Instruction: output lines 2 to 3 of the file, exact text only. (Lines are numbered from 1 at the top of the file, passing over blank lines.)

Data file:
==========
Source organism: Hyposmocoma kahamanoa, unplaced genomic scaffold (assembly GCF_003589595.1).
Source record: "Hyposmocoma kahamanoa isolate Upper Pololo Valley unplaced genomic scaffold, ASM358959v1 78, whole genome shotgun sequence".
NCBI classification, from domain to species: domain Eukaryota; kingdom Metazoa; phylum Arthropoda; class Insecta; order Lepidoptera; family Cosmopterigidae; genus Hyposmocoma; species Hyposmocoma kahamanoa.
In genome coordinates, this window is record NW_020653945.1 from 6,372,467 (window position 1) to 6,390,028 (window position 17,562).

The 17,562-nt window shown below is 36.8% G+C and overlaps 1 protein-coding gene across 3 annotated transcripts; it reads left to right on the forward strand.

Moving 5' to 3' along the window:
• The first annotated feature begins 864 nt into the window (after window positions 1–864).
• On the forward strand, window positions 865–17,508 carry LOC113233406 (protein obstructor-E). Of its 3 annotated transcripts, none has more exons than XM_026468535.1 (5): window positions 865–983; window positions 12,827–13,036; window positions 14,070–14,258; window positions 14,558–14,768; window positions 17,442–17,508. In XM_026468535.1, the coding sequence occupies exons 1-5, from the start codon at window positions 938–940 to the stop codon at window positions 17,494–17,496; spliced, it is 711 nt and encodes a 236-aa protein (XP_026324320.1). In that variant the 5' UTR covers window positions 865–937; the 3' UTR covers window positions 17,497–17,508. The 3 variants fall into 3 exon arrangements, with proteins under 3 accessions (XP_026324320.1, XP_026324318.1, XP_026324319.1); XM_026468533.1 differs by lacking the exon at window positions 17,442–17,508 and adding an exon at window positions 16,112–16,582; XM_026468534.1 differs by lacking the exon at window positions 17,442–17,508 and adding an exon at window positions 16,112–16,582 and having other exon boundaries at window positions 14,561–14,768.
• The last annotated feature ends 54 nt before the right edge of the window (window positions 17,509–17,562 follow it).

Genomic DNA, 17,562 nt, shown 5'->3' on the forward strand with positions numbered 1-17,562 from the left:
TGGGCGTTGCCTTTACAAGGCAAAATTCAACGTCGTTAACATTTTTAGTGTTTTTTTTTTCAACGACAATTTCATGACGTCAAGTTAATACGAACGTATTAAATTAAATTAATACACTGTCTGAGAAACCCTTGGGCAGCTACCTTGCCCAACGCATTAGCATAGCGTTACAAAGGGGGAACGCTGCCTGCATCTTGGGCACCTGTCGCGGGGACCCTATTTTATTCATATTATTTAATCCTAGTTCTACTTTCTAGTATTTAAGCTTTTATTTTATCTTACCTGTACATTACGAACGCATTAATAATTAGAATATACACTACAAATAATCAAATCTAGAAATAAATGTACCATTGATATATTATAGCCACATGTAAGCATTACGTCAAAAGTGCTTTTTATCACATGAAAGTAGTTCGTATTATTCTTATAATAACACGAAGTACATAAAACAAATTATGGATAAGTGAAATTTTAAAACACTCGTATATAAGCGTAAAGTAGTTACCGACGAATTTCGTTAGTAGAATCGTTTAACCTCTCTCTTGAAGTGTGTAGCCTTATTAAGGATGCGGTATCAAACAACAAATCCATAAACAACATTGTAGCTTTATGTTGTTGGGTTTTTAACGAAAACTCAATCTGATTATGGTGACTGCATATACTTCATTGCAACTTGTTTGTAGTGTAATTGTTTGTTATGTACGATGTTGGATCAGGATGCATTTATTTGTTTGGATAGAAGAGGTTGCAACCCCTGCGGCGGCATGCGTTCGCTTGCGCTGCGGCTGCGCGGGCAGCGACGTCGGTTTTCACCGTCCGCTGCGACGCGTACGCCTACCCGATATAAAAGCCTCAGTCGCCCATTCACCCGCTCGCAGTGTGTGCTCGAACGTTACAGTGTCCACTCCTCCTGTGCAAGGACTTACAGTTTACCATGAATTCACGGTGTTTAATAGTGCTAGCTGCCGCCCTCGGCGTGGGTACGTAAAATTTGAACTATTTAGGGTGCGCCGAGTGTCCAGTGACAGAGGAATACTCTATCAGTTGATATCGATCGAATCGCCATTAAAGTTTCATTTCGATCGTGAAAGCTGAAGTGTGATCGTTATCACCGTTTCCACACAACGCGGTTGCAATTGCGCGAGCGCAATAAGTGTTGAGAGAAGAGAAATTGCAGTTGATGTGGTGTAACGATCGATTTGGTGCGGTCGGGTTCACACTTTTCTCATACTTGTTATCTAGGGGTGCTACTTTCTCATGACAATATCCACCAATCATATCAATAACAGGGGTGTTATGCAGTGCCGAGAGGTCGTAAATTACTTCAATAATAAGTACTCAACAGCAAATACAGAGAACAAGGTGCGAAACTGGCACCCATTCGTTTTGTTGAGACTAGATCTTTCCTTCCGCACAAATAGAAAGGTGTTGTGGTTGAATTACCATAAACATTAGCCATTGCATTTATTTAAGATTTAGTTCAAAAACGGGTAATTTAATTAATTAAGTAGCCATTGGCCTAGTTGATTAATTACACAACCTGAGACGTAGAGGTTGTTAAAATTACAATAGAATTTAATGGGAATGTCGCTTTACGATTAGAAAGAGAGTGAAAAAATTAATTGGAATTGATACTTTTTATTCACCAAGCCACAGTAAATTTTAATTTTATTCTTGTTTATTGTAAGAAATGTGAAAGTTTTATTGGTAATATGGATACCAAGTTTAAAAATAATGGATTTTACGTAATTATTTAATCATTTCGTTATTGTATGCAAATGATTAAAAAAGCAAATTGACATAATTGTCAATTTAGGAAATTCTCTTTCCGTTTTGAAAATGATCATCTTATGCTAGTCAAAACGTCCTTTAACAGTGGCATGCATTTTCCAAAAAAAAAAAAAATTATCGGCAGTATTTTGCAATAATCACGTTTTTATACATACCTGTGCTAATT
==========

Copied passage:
Source record: "Hyposmocoma kahamanoa isolate Upper Pololo Valley unplaced genomic scaffold, ASM358959v1 78, whole genome shotgun sequence".
NCBI classification, from domain to species: domain Eukaryota; kingdom Metazoa; phylum Arthropoda; class Insecta; order Lepidoptera; family Cosmopterigidae; genus Hyposmocoma; species Hyposmocoma kahamanoa.